The new season of Marvel’s Agents of S.H.I.E.L.D. is upon us. The Red Bulletin talked to Ming-Na Wen aka Agent Melinda May at the TV Festival in Monte Carlo about season 3, her favourite Avenger, the secret book-project she is working on and how she reacts, when she finds her head being transplanted on somebody else’s naked body on the web. Beware, the Macauan-American actress holds a great many dark secrets, even for an Agent of S.H.I.E.L.D. …
THE RED BULLETIN: Your character Melinda May seems a bit bossy …
MING-NA WEN: I don’t think she is bossy, but she definitely has her opinions about right and wrong. What’s so great about her, is that she can make her choices based on her own belief of what she feels is right and wrong, without having to be bossy. She just goes and does it. On the outside she is very expressionless but you can feel where her heart is, without showing it at all.
So let’s celebrate the new generation of female power characters.
Yes, it is a wonderful change in how females are being seen as characters who can support and carry a show. Our show is wonderful. I feel like it is one of the few shows where there is very little sexism. It is all about skills and about what each person can contribute.
Would you like to be part of an Avengers movie?
It would be fantastic to be in one of the Marvel movies, although I feel we are doing a mini-movie every single week. I think we forget how little time we have. A movie has a year or more to accomplish things, we have eight days and our visual effects team has two weeks! It is amazing that we accomplish so much. But if I was in an Avengers movie I wouldn’t mind hanging out with Thor a little bit! (Laughs.)
Do you feel the pressure that comes with a huge franchise like Marvel’s Avengers?
I was actually really nervous just auditioning for Joss Whedon because I was such a fan of his. Once I got the job, it became the pressure of living up to the expectations of the fans. I think in season 2 we have worked out all our growing pains. And there is an element since Captain America: The Winter Soldier, where you see the demise of S.H.I.E.L.D., you know it has created a whole different dynamic, a really darker more serious tone to season 2.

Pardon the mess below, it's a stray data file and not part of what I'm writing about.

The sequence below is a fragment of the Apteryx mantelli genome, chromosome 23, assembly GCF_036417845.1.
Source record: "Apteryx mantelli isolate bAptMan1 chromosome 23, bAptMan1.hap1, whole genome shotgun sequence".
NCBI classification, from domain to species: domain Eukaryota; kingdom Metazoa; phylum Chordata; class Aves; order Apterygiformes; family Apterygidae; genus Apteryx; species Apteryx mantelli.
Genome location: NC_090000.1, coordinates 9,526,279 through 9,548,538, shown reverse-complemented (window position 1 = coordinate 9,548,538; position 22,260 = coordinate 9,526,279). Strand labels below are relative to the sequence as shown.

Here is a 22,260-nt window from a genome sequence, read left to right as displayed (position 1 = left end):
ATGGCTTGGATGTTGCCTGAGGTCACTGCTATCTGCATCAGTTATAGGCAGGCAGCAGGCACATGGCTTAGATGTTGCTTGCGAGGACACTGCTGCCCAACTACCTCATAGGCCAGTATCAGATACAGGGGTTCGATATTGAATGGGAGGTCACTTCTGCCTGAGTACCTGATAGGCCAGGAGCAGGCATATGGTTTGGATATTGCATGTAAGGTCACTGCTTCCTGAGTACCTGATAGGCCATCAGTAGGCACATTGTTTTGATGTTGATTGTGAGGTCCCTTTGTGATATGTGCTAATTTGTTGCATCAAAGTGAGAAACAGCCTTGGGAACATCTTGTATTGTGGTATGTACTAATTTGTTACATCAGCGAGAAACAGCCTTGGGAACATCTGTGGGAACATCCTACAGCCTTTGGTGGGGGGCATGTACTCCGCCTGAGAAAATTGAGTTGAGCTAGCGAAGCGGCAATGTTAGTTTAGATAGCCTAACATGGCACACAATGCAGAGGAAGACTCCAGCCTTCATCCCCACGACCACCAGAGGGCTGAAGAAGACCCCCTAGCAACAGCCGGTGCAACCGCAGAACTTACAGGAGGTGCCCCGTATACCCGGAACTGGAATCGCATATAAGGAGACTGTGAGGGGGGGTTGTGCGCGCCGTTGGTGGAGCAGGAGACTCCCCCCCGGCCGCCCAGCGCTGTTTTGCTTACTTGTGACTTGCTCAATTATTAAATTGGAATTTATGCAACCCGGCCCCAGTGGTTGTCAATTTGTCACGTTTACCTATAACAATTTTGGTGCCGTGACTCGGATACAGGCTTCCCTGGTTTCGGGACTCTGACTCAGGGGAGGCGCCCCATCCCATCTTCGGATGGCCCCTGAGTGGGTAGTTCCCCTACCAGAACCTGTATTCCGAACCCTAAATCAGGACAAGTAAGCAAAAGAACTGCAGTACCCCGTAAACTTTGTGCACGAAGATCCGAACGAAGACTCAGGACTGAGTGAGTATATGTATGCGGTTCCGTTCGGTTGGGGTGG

How does one prepare for the life of an agent? I imagine it to be a bit exhausting.
Oh no, I sit around and sunbath! No, seriously, it is the hardest job. I have been in this business for almost three decades and it is one of the hardest roles that I have ever worked on. It is not just about the lines or the long hours, it is the physical side of learning how to do stunt fighting. You have to remember the choreography in a very short amount of time and make it look good! We have an incredible stunt team and I have wonderful doubles that help me, but I do about 80 percent of my stunts. I get a lot of bruises and take a lot of painkillers. Painkillers are my friends!
So you love doing your own stunts?
Yeah, I love it. I think it is sexy.
Sounds like your children have a tough mum at home, right?
You know what’s funny: My son was only six at the time of our pilot episode. He came running backstage, because he was so excited after seeing the pilot episode, because he learned that mummy knew how to fly a plane! (Laughs.) He couldn’t believe it. I didn’t want to break his little world, so I said: “Of course I can fly a plane!”
Can you imagine retiring one day and doing something completely different?
Yes! I love interior decorating. And I am writing a book right now, a lifestyle book, because a lot of people want to know how I stay so young-looking.
Interesting, what’s the secret?
(Laughs.) Well, you have to read my book! I’m in the process of writing it because I have so many fans who keep asking me. I guess I have something to offer a lot of people.
What do you think about social media changing our TV experience? I take it, Marvel wants you to send tweets and facebook comments, right?
Yes, it is more work. I first heard about Twitter while doing Stargate Universe and one of my younger co-stars introduced me to it. What I find wonderful about it is, that it is almost like theatre. You get an instant response from the audience where before we lived in such a bubble, where we didn’t really know until you get the ratings, but you don’t really have an understanding what the fans are excited about or loved. This was sort of a way of having an audience in front of you when the show airs. So it is really fun that way and as a theatre girl, it is nice to have that connection with the fans.
Is it scary sometimes, when somebody is tweeting about you or your character?
Or when they put my head on somebody else’s naked body? (Laughs.) That’s always scary! There is nothing you can do about it, you can laugh about it or block them.